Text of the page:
The 9th of November 2020 was a milestone day in the development of a potentially effective Covid-19 vaccination with developers Pfizer and BioNTech reporting promising initial results from their recent trial.
43,500 people were involved in the trial, based across six different countries, and significantly no safety concerns were raised with the vaccine being found to prevent more than 90% of people from getting Covid-19.
The developers now plan to apply for emergency approval to use the vaccine by the end of the month, with potentially 50 million doses available by the end of the year.
Pfizer chief executive, Albert Bourla, started that it was “a great day for science and humanity.” It was also an excellent day for the stock market with extra confidence and optimism that the economic crisis might be ended by mass vaccination pushing the FTSE up by almost 5% or £70bn.
The Pfizer and BioNTech vaccine involves injecting part of the virus's genetic code in order to train the immune system to make both antibodies and T-cells to fight the coronavirus. It is thought that each individual will need two does for the vaccine to be effective, separated by a period of 21-28 days.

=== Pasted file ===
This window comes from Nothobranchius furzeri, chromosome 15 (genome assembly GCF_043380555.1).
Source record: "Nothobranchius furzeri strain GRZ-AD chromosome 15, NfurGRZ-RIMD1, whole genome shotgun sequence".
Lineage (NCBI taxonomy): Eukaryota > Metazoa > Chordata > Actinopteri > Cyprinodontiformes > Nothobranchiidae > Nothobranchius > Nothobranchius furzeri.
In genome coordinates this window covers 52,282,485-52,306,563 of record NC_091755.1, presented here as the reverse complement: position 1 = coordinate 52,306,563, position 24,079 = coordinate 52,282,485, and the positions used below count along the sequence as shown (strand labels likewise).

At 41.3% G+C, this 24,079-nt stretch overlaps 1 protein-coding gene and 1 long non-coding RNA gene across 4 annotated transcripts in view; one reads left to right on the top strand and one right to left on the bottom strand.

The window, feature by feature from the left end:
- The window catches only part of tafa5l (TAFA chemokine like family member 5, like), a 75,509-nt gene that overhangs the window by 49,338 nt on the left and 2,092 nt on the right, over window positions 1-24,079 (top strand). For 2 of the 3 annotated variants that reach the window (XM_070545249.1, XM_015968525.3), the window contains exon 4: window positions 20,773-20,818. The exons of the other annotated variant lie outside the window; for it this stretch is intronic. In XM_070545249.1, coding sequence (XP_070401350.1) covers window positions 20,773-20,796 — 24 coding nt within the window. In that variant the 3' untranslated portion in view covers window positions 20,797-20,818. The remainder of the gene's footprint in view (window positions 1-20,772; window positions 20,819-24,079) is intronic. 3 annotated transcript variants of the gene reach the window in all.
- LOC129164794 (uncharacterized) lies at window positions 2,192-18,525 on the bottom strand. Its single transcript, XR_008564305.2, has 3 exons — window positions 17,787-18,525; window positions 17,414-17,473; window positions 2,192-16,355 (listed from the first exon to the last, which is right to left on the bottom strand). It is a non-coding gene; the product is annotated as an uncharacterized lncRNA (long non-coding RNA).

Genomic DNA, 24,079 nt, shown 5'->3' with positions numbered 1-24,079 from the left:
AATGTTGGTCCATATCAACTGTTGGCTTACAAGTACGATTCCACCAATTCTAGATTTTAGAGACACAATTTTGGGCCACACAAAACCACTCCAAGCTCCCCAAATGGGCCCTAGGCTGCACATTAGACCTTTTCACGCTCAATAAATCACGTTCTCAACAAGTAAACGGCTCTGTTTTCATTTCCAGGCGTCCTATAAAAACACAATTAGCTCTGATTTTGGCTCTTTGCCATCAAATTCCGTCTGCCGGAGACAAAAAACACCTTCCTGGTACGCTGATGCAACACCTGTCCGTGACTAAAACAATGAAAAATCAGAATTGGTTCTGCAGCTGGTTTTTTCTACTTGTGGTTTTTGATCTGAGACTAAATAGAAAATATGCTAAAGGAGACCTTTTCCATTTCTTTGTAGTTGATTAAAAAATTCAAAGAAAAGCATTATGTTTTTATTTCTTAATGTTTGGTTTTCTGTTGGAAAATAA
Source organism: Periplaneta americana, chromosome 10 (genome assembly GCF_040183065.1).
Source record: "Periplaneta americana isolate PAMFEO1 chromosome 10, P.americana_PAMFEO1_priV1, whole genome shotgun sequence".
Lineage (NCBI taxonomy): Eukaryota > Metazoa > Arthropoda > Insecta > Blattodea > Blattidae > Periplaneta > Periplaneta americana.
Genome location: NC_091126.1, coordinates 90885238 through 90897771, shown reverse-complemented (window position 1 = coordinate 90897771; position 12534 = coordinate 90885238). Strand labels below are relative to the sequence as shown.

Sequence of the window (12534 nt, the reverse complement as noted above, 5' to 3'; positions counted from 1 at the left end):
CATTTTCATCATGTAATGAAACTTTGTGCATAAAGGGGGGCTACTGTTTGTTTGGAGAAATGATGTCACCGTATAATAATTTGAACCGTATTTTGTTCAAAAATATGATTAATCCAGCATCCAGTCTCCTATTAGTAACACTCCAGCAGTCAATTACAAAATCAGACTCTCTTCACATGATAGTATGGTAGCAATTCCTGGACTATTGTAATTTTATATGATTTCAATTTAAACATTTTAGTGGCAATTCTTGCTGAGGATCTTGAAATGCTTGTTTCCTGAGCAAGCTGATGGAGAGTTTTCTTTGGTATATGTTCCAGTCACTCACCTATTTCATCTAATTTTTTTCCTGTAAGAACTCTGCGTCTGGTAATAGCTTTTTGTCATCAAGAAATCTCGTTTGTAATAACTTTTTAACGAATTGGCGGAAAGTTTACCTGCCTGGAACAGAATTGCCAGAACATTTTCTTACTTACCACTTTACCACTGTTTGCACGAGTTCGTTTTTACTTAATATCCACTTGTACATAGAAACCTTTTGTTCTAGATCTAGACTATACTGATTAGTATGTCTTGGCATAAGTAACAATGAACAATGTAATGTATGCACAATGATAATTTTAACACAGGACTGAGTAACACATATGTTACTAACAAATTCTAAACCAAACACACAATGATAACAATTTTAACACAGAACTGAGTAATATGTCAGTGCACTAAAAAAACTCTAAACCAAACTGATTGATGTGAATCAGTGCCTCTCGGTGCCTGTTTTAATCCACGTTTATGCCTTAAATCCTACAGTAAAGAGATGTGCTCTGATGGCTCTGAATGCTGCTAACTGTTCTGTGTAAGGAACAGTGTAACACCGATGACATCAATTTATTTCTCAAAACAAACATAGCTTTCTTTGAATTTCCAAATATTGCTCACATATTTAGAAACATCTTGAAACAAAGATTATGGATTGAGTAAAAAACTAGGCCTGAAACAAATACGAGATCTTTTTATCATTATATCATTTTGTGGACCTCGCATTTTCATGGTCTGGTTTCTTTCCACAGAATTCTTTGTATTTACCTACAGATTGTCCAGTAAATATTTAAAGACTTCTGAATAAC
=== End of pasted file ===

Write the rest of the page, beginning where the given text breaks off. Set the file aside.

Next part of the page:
It is not currently known whether it will stop individuals spreading the virus or just from developing symptoms. Nor is it known how long the immunity will last. Such answers will no doubt be addressed in the coming months but what is clear is that this a major leap forward in a battle to control the global pandemic.
Professor Chris Whitty (Chief Medical Officer) has described the update as ‘very encouraging’ with our
Prime Minister going one step further in suggesting the news was a sign ‘the scientific cavalry was on its way.’ With around a dozen other vaccines in the final stages of testing it remains possible that further equally encouraging and positive results will be announced in the near future.
As we all tackle the challenges of a second lockdown the future suddenly looks a little brighter and, for perhaps the first time, the end might just be in sight.